Ridge still can't resist yummy things left out on the table or kitchen counters. At least he gives us motivation to keep things cleaned up. :o)
Elsie is still a chewer, although she's getting better about what she chews. She's not the shoe thief she used to be.
Although, if she's bored with Kongs and bones and ropes and balls and the countless dental toys we have laying around, she'll steal Ridge's bed to chew on. As a matter of fact, just last week she shredded her own bed. Just for fun. Aaaaaargh.
Oh, and lest I forget, here are a few more impish, but unphotographed, behaviors:
- drooling (we've got three majorly-Pavlovian canines here)
- tracking in mud (big paws = big mess)
- digging (enough said)
- completely shredding any stuffed toy or any toy that makes noise (no more Nelliphant, Mr. Hedgehog, Mr. Mallard, or Mr. Monkey)
- resting their noses on the table right next to our dinner plates
- snitching food off the counter
And then later I'll post more imp shots (can't resist).
Hey, they're Labs. There will always be more than enough photos of them being imps and angels. :o)
It's just the nature of the breed we love.
'Til next time,
Monday, November 21, 2005
Okay. I'll confess. I've sometimes wondered about male dogs lifting their legs to pee. Oh, yes, I know their style has something to do with marking and claiming territory, but why do some dogs (like Ridge, for example, right) seem to painfully contort their bodies for higher aim, while others barely get their legs off the ground? And some male dogs, like Baxter, relieve themselves with a distinctly feminine squat (is there such a thing?) as if they don't care. What's with that?
The Secret Lives of Dogs: The Real Reasons Behind 52 Mysterious Canine Behaviors by Jana Murhpy answered my questions.
What I read in this book affirms that I was correct in assuming that canine male urinary habits result in territoial markings. Ahhhh, but what I didn't know is that height (i.e., how high the marking is) apparently means something, too. Especially to other dogs.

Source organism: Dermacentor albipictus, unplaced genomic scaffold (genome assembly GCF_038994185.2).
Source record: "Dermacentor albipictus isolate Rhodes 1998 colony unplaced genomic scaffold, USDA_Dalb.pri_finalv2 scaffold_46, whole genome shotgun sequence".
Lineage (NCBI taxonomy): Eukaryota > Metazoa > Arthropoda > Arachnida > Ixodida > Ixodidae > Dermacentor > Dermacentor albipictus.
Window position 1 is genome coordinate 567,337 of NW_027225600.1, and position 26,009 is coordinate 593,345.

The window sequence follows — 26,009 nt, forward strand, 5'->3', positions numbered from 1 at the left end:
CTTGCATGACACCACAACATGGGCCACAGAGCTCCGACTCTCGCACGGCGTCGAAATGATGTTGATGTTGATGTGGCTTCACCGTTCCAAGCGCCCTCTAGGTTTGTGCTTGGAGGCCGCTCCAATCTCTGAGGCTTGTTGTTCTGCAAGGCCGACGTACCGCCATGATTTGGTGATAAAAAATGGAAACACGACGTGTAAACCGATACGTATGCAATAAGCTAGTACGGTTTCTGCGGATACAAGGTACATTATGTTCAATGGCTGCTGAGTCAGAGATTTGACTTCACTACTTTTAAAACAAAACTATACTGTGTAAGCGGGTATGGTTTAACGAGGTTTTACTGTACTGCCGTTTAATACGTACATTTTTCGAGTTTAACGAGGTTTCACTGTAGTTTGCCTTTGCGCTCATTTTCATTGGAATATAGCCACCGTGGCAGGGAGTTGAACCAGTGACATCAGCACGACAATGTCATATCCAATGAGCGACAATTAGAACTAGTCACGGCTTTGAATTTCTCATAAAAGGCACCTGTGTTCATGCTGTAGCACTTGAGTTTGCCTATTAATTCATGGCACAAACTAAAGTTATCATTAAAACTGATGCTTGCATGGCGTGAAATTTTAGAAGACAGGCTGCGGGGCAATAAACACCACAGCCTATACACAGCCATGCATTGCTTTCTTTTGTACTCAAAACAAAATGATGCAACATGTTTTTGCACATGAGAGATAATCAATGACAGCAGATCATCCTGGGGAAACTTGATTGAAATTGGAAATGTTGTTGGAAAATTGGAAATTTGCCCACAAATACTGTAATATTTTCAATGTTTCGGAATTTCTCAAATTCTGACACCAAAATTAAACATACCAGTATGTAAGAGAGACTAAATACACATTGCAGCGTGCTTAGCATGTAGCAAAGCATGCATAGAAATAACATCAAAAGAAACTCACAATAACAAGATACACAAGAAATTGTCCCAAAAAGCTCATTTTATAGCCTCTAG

It seems that male dogs "aim high" to make themselves appear bigger. :o)
LOL. How ironic that one of my recent LabTails posts was about human-like traits in canines (anyone remember the Saturday Night Live skit about men, "manhood" size, and restroom paper towels?). Like our canine friends, we think bigger is better, too. Or we think others think so.
But for humans, "bigger" isn't limited to physical size/traits. And it's definately not limited to males.
In American culture, men and women alike want what's "bigger": We want bigger names, bigger senses of importance, bigger reputations, bigger paychecks, bigger houses, bigger cars, bigger respect, bigger (or better) toys and technology, bigger food helpings, bigger spheres of influence, and bigger portions of the prosperity pie.
But at what cost?
When Ridge twists his spine to appear bigger, his only consequence is a bit of splatter and an occasional loss of balance. :o)
Our pursuit of "bigger-ness," on the other hand, can cost us our financial security (think of our massive consumer debt), our integrity (think of Enron), our time (think of 80-hour work weeks), our friendliness with neighbors (think of empty front porches), our health (think of stress-related heart attacks, strokes, and ulcers), our loved ones (think of family lives sacrificed on the altar of career), and ultimately, perhaps, our peace of mind (think of later-in-life regret).
Maybe bigger isn't really better afterall (despite what advertisers proclaim). Maybe it's just an illusion.
My good friend, Kathy, owns a Maltese named Bentley. And at six pounds, Bentley holds every bit of value to his family as our 260 pounds of combined Labs do for us.
Size isn't everything.
I suspect, at least in the human arena, it's the things we can't measure that count most.
'Til next time,
Saturday, November 19, 2005
Baxter and Elsie are buds.
They flaunt their stuff.
They draw out each other's impishness.
Baxter and Elsie enjoy being together. They have fun. They're the kind of buds who know how to have a good time and can make the other laugh and enjoy life.
Their "friendship" is very different than, say, the one Elsie has with Ridge.
That's because Ridge is all business. He's serious-minded. He's not silly or impish like Baxter. He's not a tease. He's not a flaunter, either. He enjoys being with Elsie, but theirs is a "quieter" friendship--one built on companionship, trust, and the comfort of another's presence.